23."Momma" (featuring Megan Rochell)Sean C & LV4:49
24."Three Bricks" (bonus track) (featuring The Notorious B.I.G. and Raekwon)4:58
Total length:64:48
Sample credits

Personnel edit

Charts edit

References edit

  1. ^ Hasty, Katie (April 5, 2006). "T.I. Rules As 'King' Of Album Chart". Billboard. Retrieved January 24, 2010.
  2. ^ Artist chart history for Ghostface Killah (singles),
  3. ^ "Long Player: XXL Presents Def Jam's Entire Rap Discography". XXL: 70–74. November 2009. Archived from the original on October 3, 2010. Retrieved January 24, 2010.
  4. ^ a b "Reviews for Fishscale by Ghostface Killah". Metacritic. Retrieved January 24, 2010.
  5. ^ a b Kellman, Andy. "Fishscale – Ghostface Killah". AllMusic. Retrieved January 24, 2010.
  6. ^ a b Rabin, Nathan (April 11, 2006). "Ghostface Killah: Fishscale". The A.V. Club. Retrieved December 14, 2015.
  7. ^ a b Fiore, Raymond (March 27, 2006). "Fishscale". Entertainment Weekly. Archived from the original on August 25, 2006. Retrieved January 24, 2010.
  8. ^ Baker, Soren (March 26, 2006). "Rapper tips the scales still further in his favor". Los Angeles Times. Retrieved December 14, 2015.
  9. ^ "Ghostface Killah: Fishscale". Mojo (151): 104. June 2006.
  10. ^ Dombal, Ryan (March 27, 2006). "Ghostface Killah: Fishscale". Pitchfork. Retrieved January 24, 2010.
  11. ^ a b Kessler, Ted (June 2006). "Ghostface Killah: Fishscale". Q (239): 115.
  12. ^ Ringen, Jonathan (March 20, 2006). "Fishscale". Rolling Stone. Archived from the original on April 22, 2006. Retrieved December 14, 2015.
  13. ^ Shepherd, Julianne (April 2006). "Ghostface Killah: Fishscale". Spin. 22 (4): 41–43. Retrieved December 14, 2015.
  14. ^ a b Christgau, Robert (May 2, 2006). "Consumer Guide: Dear Mr. President". The Village Voice. New York. Retrieved May 13, 2013.
  15. ^ Barone, Matt (March 3, 2006). "Ghostface: Fishscale". XXL. Archived from the original on March 24, 2006. Retrieved January 24, 2010.
  16. ^ Jones, Steve (March 27, 2006). "Ghostface Killah slings uncut rap on 'Fishscale'". USA Today. Retrieved January 24, 2010.
  17. ^ "The Stylus Decade Top Albums". Stylus Magazine. Archived from the original on January 11, 2010. Retrieved August 16, 2010.
  18. ^ "The Top 200 Albums of the 2000s: 100–51". Pitchfork. September 30, 2009. Retrieved August 16, 2010.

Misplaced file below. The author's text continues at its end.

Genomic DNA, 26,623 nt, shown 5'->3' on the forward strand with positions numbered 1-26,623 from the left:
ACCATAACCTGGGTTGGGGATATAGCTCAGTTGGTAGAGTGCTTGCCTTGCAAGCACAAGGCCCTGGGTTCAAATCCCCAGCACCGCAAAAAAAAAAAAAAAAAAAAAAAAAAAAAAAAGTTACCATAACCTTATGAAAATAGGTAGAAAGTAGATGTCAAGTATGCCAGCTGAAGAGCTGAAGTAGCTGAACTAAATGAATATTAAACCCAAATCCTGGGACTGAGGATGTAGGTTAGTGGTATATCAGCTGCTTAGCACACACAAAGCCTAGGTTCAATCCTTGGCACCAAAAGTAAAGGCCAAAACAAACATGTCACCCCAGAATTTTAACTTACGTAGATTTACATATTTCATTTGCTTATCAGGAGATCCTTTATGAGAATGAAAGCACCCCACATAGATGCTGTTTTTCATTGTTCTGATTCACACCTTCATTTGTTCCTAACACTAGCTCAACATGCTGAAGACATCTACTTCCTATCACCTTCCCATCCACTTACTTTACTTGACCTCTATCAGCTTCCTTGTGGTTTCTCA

19. ^ Chennault, Sam (October 31, 2009). "Hip-Hop's Best Albums of the Decade". Rhapsody. Archived from the original on September 24, 2012. Retrieved January 12, 2010.
  20. ^ Robert Dimery; Michael Lydon (2014). 1001 Albums You Must Hear Before You Die: Revised and Updated Edition. Universe. ISBN 978-0-7893-2074-2.
  21. ^ Weingarten, Charles Aaron,Mankaprr Conteh,Jon Dolan,Will Dukes,Dewayne Gage,Joe Gross,Kory Grow,Christian Hoard,Jeff Ihaza,Julyssa Lopez,Mosi Reeves,Yoh Phillips,Noah Shachtman,Rob Sheffield,Simon Vozick-Levinson,Christopher R.; Aaron, Charles; Conteh, Mankaprr; Dolan, Jon; Dukes, Will; Gage, Dewayne; Gross, Joe; Grow, Kory; Hoard, Christian; Ihaza, Jeff; Lopez, Julyssa; Reeves, Mosi; Phillips, Yoh; Shachtman, Noah; Sheffield, Rob; Vozick-Levinson, Simon; Weingarten, Christopher R. (7 June 2022). "The 200 Greatest Hip-Hop Albums of All Time". Rolling Stone. Archived from the original on 8 June 2022. Retrieved 18 June 2022.{{cite web}}: CS1 maint: multiple names: authors list (link)
  22. ^ Fishscale (booklet). Def Jam. 2006.
  23. ^ " – Ghostface Killah – Fishscale". Hung Medien. Retrieved June 5, 2016.
  24. ^ " – Ghostface Killah – Fishscale". Hung Medien. Retrieved June 5, 2016.
  25. ^ "Chart Log UK: Gina G – GZA". Retrieved June 5, 2016.
  26. ^ "Ghostface Killah Chart History (Billboard 200)". Billboard. Retrieved December 20, 2014.
  27. ^ "Ghostface Killah Chart History (Top R&B/Hip-Hop Albums)". Billboard. Retrieved December 20, 2014.
  28. ^ "Ghostface Killah Chart History (Top Rap Albums)". Billboard. Retrieved December 20, 2014.
  29. ^ "Top R&B/Hip-Hop Albums – Year-End 2006". Billboard. Retrieved September 27, 2020.

External links edit